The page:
Try taking a deep breath and letting it out. Go on, no-one’s watching. How does it feel? It feels like:

  • letting go
  • relaxing
  • moving downward
  • calming

Taking a deep out-breath (known to us professional breathers as “sighing”) is what we do when we let go of tension — you know, that moment you go “phew” when you wake up and find that you don’t have to go back to school to take the exam you’ve just been dreaming about.

Now in the second stage, you’re counting before the in-breath and so your mind links the number more closely to the act of breathing in. So what does breathing in feel like? Try it. Do a big inhalation (remember to breath out at some point). It feels like:

  • expanding
  • opening up
  • rising
  • energizing

So why is this important?

Relaxing before energizing

Breathing deeply in is what you naturally do when you wake up on the first day of vacation, step out onto the balcony of your luxury hotel overlooking the ocean, and it feels good to be alive (as opposed to being in the office).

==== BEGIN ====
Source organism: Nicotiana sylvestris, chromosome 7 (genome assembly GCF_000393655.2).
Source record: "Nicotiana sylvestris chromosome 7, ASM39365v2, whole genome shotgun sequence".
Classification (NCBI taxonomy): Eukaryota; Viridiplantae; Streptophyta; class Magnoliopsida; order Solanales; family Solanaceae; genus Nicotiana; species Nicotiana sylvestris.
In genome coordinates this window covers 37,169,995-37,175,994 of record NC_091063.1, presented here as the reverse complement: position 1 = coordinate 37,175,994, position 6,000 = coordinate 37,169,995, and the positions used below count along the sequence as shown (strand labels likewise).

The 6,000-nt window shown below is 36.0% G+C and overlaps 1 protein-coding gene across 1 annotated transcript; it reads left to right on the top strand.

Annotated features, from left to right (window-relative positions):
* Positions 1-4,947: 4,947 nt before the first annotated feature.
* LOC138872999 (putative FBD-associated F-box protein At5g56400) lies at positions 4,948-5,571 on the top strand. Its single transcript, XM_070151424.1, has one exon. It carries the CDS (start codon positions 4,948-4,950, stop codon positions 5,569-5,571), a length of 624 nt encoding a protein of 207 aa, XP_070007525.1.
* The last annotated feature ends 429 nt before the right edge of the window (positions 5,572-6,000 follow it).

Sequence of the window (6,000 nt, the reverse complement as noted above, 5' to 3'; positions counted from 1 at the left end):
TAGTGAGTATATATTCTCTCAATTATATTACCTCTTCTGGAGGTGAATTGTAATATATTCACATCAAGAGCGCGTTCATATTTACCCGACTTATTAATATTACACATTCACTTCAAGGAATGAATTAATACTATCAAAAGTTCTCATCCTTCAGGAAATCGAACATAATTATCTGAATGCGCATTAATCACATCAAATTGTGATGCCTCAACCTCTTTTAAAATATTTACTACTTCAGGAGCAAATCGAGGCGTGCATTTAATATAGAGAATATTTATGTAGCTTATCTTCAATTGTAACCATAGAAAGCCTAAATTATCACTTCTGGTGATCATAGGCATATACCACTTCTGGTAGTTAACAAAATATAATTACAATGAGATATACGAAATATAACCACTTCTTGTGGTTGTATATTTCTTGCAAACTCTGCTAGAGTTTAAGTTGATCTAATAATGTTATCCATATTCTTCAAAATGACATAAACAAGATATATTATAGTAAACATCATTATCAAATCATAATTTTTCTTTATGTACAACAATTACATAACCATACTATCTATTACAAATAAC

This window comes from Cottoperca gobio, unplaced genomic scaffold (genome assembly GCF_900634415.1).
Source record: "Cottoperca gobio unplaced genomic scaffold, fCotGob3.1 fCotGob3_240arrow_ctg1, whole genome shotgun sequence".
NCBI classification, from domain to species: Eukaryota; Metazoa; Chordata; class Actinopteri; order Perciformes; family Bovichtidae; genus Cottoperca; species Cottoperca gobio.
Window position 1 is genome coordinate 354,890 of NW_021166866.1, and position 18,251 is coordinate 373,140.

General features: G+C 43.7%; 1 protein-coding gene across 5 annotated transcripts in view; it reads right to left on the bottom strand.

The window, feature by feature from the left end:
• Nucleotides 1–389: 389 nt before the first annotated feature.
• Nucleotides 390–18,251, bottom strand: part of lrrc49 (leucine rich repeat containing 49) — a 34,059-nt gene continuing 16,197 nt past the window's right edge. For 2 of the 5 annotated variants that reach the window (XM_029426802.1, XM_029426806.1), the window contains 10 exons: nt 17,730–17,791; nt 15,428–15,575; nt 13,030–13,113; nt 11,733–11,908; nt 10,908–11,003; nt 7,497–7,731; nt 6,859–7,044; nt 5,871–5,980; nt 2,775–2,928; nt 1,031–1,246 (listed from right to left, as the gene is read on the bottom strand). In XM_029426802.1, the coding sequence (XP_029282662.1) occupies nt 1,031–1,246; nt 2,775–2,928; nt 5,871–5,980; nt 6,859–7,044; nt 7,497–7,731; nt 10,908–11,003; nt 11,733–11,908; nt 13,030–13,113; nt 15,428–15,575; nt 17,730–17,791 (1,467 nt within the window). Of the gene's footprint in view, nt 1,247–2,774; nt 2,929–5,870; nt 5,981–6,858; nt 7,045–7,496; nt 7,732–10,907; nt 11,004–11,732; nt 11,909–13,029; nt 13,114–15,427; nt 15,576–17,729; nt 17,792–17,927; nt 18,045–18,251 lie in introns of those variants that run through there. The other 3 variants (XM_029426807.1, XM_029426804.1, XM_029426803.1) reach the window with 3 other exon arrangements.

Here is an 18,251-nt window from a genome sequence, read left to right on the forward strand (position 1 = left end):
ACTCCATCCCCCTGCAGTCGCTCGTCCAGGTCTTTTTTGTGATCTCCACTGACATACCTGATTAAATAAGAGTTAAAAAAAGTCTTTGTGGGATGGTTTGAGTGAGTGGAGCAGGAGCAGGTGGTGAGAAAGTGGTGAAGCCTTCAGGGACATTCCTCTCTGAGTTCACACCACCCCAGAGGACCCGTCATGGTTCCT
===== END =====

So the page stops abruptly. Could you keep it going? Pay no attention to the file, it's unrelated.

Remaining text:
So while the first stage is a stage of letting go, the second stage is a stage of energizing. The first stage is the perfect thing to do in starting a meditation practice — we let go (hopefully) of all the tension in our bodies and (even more hopefully) of all the crud flying round in our heads.

Once we’ve done that, the next stage (the second stage) is where you attempt to energize your relaxed mind and body. By encouraging your body to open up, and by feeling the energy that comes with the in-breath, you help to set up the conditions for being aware. Maintaining your awareness requires an upright alert body, and an open chest (see Posture Guidelines for more detail). That’s exactly what happens in the second stage.

Comments